Jennifer Lahl and The Center for Bioethics and Culture, producers of the award-winning Eggsploitation (2010, 2013), Anonymous Father’s Day (2011), and Breeders: A Subclass of Women? (2014), announce the release of their new documentary short, Eggsploitation: Maggie’s Story.

Eggsploitation: Maggie’s Story follows one woman’s journey of learning about “helping” others have a child they desperately want, what she discovered in becoming an egg donor, and the consequences that followed. Maggie was told how special she was, but was never informed of the risks egg donation posed to her own health and wellbeing. She was used repeatedly for others’ gain, but when things turned bad, she was left on her own to navigate tests, treatments, surgeries, and an unknown prognosis. Maggie’s harrowing story shows how the medical professionals she trusted ignored abnormal health signals along the way, all for their own financial profit. Sadly, Maggie joins the ranks of other young women harmed and hurt by egg “donation,” and left forgotten.

In all the slick marketing around egg donation there is never any mention of the real and serious potential health risks to the young women who serve as compensated donors. One of the many glaring, dirty little secrets is that there has never been a single major, peer-reviewed, long-term study of the otherwise healthy young women who are enticed with large sums of money to sell their eggs to make the dreams of others come true.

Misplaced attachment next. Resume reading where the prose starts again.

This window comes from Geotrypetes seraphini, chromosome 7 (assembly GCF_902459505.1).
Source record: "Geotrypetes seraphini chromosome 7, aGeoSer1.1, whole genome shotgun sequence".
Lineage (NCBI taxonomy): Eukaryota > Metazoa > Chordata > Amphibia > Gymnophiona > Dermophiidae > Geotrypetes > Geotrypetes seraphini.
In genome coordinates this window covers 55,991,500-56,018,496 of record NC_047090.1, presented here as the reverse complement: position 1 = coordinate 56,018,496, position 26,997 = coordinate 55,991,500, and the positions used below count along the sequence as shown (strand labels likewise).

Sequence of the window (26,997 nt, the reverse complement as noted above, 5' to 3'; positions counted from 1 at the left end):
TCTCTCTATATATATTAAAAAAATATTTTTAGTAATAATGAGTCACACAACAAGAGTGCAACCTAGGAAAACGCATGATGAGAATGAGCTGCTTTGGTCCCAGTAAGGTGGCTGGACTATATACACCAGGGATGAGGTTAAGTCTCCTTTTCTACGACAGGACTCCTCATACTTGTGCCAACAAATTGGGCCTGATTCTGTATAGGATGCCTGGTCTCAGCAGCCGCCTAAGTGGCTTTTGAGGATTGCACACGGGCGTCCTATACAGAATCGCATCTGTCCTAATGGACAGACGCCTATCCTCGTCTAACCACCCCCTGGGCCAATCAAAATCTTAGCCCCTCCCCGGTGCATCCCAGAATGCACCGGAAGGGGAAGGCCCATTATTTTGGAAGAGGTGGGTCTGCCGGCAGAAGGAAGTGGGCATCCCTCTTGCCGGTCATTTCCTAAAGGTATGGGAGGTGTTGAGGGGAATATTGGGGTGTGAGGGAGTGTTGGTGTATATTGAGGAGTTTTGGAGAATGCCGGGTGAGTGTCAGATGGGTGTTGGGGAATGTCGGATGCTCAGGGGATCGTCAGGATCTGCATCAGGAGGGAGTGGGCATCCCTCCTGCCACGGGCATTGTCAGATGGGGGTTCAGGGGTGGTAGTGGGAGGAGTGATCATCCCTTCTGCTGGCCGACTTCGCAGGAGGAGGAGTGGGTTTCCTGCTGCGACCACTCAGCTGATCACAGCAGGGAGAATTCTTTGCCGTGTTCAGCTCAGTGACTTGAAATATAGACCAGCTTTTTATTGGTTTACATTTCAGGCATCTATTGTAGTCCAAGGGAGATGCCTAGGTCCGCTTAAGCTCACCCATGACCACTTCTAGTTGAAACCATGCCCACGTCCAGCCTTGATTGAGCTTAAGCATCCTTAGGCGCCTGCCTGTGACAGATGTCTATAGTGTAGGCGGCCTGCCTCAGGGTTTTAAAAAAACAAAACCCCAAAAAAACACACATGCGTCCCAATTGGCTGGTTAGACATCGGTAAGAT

Janice Raymond, Ph.D., author of Women as Wombs: Reproductive Technologies and the Battle over Women’s Freedom and Professor Emerita at the University of Massachusetts, Amherst, says Maggie’s Story is “a personal story that is much larger than one woman’s experience. Maggie serves as a warning to all of us concerned about the harm done to women through egg donation. An urgently needed and articulate indictment of the world of eggsploitation.”

Feminist activist Melinda Tankard Reist calls out the multi-billion dollar infertility industry stating, “Many others in the fertility industry dismiss the stories in Eggsploitation as being insignificant. They want to reduce women’s experiences to the lesser categories of ‘anecdotal evidence’ and ‘scare tactics’ – ironically, using their own reassuring anecdotal evidence that they have never personally seen a donor die or develop cancer.”

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Eggsploitation: Maggie’s Story is available on demand worldwide at

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